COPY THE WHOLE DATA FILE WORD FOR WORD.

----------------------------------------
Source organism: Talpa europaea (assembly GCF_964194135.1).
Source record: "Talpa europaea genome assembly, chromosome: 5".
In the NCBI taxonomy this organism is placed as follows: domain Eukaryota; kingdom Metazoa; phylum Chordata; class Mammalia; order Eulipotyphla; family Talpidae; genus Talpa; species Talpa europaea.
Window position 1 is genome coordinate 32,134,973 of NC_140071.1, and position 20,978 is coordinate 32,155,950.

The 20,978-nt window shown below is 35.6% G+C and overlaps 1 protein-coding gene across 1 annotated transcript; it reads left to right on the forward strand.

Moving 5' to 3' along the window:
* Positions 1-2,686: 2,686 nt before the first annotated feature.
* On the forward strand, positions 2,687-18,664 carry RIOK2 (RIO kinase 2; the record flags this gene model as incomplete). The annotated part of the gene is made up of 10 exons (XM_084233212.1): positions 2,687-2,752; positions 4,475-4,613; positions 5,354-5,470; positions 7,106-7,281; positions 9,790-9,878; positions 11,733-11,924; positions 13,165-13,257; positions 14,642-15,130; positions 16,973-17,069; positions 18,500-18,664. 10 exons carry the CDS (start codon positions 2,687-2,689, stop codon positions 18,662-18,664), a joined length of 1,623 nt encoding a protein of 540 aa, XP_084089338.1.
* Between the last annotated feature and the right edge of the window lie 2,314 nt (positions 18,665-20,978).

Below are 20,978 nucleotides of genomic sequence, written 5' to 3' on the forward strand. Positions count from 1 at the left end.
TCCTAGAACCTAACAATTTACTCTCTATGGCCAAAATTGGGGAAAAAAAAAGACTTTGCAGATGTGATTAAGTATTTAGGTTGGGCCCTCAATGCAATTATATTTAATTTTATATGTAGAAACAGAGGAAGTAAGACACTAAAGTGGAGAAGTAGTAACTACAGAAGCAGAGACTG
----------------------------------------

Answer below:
Source organism: Talpa europaea (assembly GCF_964194135.1).
Source record: "Talpa europaea genome assembly, chromosome: 5".
In the NCBI taxonomy this organism is placed as follows: domain Eukaryota; kingdom Metazoa; phylum Chordata; class Mammalia; order Eulipotyphla; family Talpidae; genus Talpa; species Talpa europaea.
Window position 1 is genome coordinate 32,134,973 of NC_140071.1, and position 20,978 is coordinate 32,155,950.

The 20,978-nt window shown below is 35.6% G+C and overlaps 1 protein-coding gene across 1 annotated transcript; it reads left to right on the forward strand.

Moving 5' to 3' along the window:
* Positions 1-2,686: 2,686 nt before the first annotated feature.
* On the forward strand, positions 2,687-18,664 carry RIOK2 (RIO kinase 2; the record flags this gene model as incomplete). The annotated part of the gene is made up of 10 exons (XM_084233212.1): positions 2,687-2,752; positions 4,475-4,613; positions 5,354-5,470; positions 7,106-7,281; positions 9,790-9,878; positions 11,733-11,924; positions 13,165-13,257; positions 14,642-15,130; positions 16,973-17,069; positions 18,500-18,664. 10 exons carry the CDS (start codon positions 2,687-2,689, stop codon positions 18,662-18,664), a joined length of 1,623 nt encoding a protein of 540 aa, XP_084089338.1.
* Between the last annotated feature and the right edge of the window lie 2,314 nt (positions 18,665-20,978).

Below are 20,978 nucleotides of genomic sequence, written 5' to 3' on the forward strand. Positions count from 1 at the left end.
TCCTAGAACCTAACAATTTACTCTCTATGGCCAAAATTGGGGAAAAAAAAAGACTTTGCAGATGTGATTAAGTATTTAGGTTGGGCCCTCAATGCAATTATATTTAATTTTATATGTAGAAACAGAGGAAGTAAGACACTAAAGTGGAGAAGTAGTAACTACAGAAGCAGAGACTG